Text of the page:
DOT's Foxx 'town hall' meeting asks voters to champion infrastructure investment

By Greg Grisolano, Land Line staff writer | 8/6/2014

The message coming from U.S. Secretary of Transportation Anthony Foxx was simple: America’s infrastructure is in the midst of a funding crisis, and it’s up to voters to convince Congress to do something about it ASAP.

For an hour, Foxx conducted a virtual “town hall” meeting on Wednesday, discussing key challenges facing the nation’s roads, bridges, and intermodal transportation system, as well as some potential solutions outlined in the DOT’s proposed legislative fix, the Grow America Act.

“Our country can’t afford to wait 10 months to get another stopgap measure,” Foxx said, referring to the May 2015 expiration date for the latest temporary appropriation passed by Congress to keep the Federal Highway Trust Fund solvent.

The Secretary encouraged voters to lobby their elected representatives about the importance of infrastructure improvements “in your backyard” and said the DOT has created a social media campaign, #InvestNow, for citizens to share their photos and stories of crumbling roads and bridges.

Foxx held court with an estimated 3,400-plus individuals who had logged into the DOT’s website to watch the live stream of the event. The secretary took questions that had been submitted in advance, as well as some in real time from the website and via Twitter. The meeting also included video presentations by David Friedman, acting head of the National Highway Traffic Safety Administration, and the U.S. Vice President Joe Biden.

Streamlining the permitting process is one of Foxx’s goals, saying the ability for governmental agencies to conduct reviews of proposals in a concurrent rather than a sequential fashion could reduce the amount of time it takes for projects to be completed.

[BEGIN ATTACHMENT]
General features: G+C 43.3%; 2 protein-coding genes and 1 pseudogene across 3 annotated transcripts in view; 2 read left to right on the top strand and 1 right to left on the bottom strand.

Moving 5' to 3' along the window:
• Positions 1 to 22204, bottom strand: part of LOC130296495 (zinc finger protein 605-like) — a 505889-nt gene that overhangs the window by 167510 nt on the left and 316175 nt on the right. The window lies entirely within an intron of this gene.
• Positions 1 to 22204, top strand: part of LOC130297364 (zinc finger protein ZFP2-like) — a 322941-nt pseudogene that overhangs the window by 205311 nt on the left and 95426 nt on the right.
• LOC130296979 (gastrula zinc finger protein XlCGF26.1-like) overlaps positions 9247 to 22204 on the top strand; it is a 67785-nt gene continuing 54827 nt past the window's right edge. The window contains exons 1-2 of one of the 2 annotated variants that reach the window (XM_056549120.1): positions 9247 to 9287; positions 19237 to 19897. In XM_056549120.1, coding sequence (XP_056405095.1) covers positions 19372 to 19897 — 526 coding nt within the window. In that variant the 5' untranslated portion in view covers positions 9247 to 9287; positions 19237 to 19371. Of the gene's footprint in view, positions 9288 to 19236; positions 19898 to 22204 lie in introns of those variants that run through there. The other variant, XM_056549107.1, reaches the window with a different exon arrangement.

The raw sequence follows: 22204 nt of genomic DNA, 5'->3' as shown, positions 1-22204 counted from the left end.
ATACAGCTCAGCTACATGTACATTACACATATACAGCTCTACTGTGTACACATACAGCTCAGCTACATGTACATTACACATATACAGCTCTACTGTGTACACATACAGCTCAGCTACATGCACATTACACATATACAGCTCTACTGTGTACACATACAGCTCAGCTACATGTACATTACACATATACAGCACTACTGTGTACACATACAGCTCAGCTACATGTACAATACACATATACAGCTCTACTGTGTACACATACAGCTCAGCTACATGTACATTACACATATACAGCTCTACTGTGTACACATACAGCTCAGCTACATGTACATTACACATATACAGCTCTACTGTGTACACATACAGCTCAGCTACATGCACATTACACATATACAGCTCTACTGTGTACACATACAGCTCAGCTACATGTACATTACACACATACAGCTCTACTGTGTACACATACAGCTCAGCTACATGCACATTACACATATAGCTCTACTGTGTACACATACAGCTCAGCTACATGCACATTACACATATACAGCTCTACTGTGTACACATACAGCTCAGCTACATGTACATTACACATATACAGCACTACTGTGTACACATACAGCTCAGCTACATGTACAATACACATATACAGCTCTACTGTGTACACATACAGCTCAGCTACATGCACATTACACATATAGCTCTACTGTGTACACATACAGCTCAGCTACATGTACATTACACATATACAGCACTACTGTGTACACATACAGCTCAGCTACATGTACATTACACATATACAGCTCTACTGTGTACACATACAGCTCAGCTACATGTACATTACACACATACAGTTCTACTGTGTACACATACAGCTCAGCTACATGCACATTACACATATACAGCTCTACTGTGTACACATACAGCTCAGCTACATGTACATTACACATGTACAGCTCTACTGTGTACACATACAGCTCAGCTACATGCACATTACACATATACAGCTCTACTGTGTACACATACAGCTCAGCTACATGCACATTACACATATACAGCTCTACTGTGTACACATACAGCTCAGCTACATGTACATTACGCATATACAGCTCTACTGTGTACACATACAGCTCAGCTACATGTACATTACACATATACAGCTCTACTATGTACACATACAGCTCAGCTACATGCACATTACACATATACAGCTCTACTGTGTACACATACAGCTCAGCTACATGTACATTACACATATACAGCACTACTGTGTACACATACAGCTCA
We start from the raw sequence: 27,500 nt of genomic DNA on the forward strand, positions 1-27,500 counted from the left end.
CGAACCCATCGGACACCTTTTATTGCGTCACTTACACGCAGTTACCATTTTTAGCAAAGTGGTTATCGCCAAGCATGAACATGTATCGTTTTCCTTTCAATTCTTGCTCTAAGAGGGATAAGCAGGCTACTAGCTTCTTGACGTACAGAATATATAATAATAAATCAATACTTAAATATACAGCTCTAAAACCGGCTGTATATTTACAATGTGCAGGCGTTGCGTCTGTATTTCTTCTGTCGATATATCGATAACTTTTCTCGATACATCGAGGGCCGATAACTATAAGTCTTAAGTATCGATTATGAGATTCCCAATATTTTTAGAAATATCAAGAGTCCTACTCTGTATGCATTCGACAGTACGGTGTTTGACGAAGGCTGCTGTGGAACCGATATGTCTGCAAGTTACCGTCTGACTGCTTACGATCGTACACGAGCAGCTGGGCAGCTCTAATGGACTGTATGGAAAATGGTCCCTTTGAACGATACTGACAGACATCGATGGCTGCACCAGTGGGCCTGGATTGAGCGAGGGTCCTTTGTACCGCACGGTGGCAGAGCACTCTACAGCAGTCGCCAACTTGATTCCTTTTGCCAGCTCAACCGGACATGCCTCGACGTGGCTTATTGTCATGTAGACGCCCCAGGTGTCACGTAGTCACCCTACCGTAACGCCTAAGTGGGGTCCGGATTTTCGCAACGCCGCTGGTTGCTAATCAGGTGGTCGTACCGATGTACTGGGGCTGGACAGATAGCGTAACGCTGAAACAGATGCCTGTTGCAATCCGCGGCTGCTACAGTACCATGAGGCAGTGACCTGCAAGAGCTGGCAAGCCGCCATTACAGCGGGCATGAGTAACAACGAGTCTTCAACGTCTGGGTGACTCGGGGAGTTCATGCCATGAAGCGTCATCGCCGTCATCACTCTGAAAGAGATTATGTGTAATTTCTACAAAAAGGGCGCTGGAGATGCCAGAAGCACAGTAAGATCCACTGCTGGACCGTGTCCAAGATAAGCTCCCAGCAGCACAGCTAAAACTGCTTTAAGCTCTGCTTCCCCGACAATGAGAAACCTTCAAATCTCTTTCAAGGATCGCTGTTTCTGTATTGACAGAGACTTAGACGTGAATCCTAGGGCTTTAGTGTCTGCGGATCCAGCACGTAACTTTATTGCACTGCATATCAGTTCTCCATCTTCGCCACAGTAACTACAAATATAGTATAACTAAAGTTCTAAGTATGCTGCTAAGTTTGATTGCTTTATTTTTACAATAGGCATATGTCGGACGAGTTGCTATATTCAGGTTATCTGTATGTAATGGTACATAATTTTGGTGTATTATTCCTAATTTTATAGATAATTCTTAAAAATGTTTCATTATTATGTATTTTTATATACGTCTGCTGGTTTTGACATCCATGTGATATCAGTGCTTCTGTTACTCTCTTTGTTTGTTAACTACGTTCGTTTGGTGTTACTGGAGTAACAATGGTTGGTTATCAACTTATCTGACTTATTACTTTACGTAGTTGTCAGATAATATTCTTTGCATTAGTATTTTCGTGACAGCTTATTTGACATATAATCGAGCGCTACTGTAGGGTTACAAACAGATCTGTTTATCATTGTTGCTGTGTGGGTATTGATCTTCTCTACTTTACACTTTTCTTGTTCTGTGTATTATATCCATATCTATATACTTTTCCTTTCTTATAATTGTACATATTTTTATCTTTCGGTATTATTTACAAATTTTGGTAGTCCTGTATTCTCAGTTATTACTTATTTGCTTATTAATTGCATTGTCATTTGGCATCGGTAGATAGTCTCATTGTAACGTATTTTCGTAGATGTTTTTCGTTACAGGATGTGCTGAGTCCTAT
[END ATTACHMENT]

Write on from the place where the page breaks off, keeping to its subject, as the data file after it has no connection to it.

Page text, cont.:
Among the components in the Grow America Act is a $199 billion investment in the nation’s highway system, raising the amount of highway funds by an average of 22 percent above fiscal year 2014 levels; $72 billion for transit investment; and $19 billion in dedicated funding for rail programs. The Obama administration has proposed paying for the plan through business tax reform.

The plan also calls for the inclusion of a dedicated source of funding for rail projects, something the current highway trust fund does not do.
OOIDA Government Affairs Director Ryan Bowley was one of several thousand to participate in the virtual town hall meeting. He said many of the points hit upon during the presentation about the country’s infrastructure problems “aren’t new to truckers.”

“Mobility is clearly tied to economic growth,” Bowley said. “It’s the key story of our nation for 50-plus years and it needs to be recognized going forward, and it’s certainly something truckers recognize.”

When asked about the inclusion of rail projects in the highway trust fund, Bowley said the priority for any highway funding should be on highways.

“When truckers hear that, it raises some huge red flags, especially when you look at some of the other critical points the secretary raised,” he said. “Those shrinking dollars are being spread over a wider area, with more projects being eligible (due to the inclusion of rail). We really feel highway dollars are paid in by truckers and highway users; they need to go to highways nationally.”

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